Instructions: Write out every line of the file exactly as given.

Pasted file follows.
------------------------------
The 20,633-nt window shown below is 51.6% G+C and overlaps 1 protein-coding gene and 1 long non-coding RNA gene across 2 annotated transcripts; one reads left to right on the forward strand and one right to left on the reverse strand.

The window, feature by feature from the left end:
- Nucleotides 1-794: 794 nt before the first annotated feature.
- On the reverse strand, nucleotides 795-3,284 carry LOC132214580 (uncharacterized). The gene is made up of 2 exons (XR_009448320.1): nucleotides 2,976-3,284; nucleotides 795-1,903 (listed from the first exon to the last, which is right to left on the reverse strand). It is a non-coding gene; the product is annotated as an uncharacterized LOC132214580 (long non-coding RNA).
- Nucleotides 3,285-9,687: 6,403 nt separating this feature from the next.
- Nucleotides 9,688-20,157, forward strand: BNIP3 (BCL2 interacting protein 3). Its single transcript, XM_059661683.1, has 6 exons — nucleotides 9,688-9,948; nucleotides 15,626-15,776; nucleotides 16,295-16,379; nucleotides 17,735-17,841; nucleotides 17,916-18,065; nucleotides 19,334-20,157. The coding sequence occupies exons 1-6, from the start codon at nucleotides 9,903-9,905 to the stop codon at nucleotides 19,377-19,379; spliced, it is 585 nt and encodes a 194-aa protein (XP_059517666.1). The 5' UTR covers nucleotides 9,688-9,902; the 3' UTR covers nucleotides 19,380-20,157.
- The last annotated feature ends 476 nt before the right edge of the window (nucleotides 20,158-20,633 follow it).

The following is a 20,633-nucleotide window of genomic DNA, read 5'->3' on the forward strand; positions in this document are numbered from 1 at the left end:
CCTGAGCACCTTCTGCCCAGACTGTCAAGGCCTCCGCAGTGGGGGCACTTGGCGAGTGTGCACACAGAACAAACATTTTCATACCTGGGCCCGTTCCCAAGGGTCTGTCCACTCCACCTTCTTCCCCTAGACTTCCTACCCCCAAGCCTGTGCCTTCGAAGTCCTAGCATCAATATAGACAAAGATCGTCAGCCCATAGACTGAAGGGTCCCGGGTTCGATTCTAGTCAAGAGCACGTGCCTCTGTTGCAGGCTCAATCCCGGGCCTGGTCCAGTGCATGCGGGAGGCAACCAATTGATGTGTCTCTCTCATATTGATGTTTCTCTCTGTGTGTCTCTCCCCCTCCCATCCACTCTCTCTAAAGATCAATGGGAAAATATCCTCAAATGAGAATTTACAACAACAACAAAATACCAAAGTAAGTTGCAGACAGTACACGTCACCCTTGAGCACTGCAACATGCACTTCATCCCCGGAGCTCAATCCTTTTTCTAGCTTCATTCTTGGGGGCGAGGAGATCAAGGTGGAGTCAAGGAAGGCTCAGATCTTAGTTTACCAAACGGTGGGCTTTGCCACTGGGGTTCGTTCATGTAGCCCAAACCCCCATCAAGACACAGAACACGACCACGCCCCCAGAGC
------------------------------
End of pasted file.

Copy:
The 20,633-nt window shown below is 51.6% G+C and overlaps 1 protein-coding gene and 1 long non-coding RNA gene across 2 annotated transcripts; one reads left to right on the forward strand and one right to left on the reverse strand.

The window, feature by feature from the left end:
- Nucleotides 1-794: 794 nt before the first annotated feature.
- On the reverse strand, nucleotides 795-3,284 carry LOC132214580 (uncharacterized). The gene is made up of 2 exons (XR_009448320.1): nucleotides 2,976-3,284; nucleotides 795-1,903 (listed from the first exon to the last, which is right to left on the reverse strand). It is a non-coding gene; the product is annotated as an uncharacterized LOC132214580 (long non-coding RNA).
- Nucleotides 3,285-9,687: 6,403 nt separating this feature from the next.
- Nucleotides 9,688-20,157, forward strand: BNIP3 (BCL2 interacting protein 3). Its single transcript, XM_059661683.1, has 6 exons — nucleotides 9,688-9,948; nucleotides 15,626-15,776; nucleotides 16,295-16,379; nucleotides 17,735-17,841; nucleotides 17,916-18,065; nucleotides 19,334-20,157. The coding sequence occupies exons 1-6, from the start codon at nucleotides 9,903-9,905 to the stop codon at nucleotides 19,377-19,379; spliced, it is 585 nt and encodes a 194-aa protein (XP_059517666.1). The 5' UTR covers nucleotides 9,688-9,902; the 3' UTR covers nucleotides 19,380-20,157.
- The last annotated feature ends 476 nt before the right edge of the window (nucleotides 20,158-20,633 follow it).

The following is a 20,633-nucleotide window of genomic DNA, read 5'->3' on the forward strand; positions in this document are numbered from 1 at the left end:
CCTGAGCACCTTCTGCCCAGACTGTCAAGGCCTCCGCAGTGGGGGCACTTGGCGAGTGTGCACACAGAACAAACATTTTCATACCTGGGCCCGTTCCCAAGGGTCTGTCCACTCCACCTTCTTCCCCTAGACTTCCTACCCCCAAGCCTGTGCCTTCGAAGTCCTAGCATCAATATAGACAAAGATCGTCAGCCCATAGACTGAAGGGTCCCGGGTTCGATTCTAGTCAAGAGCACGTGCCTCTGTTGCAGGCTCAATCCCGGGCCTGGTCCAGTGCATGCGGGAGGCAACCAATTGATGTGTCTCTCTCATATTGATGTTTCTCTCTGTGTGTCTCTCCCCCTCCCATCCACTCTCTCTAAAGATCAATGGGAAAATATCCTCAAATGAGAATTTACAACAACAACAAAATACCAAAGTAAGTTGCAGACAGTACACGTCACCCTTGAGCACTGCAACATGCACTTCATCCCCGGAGCTCAATCCTTTTTCTAGCTTCATTCTTGGGGGCGAGGAGATCAAGGTGGAGTCAAGGAAGGCTCAGATCTTAGTTTACCAAACGGTGGGCTTTGCCACTGGGGTTCGTTCATGTAGCCCAAACCCCCATCAAGACACAGAACACGACCACGCCCCCAGAGC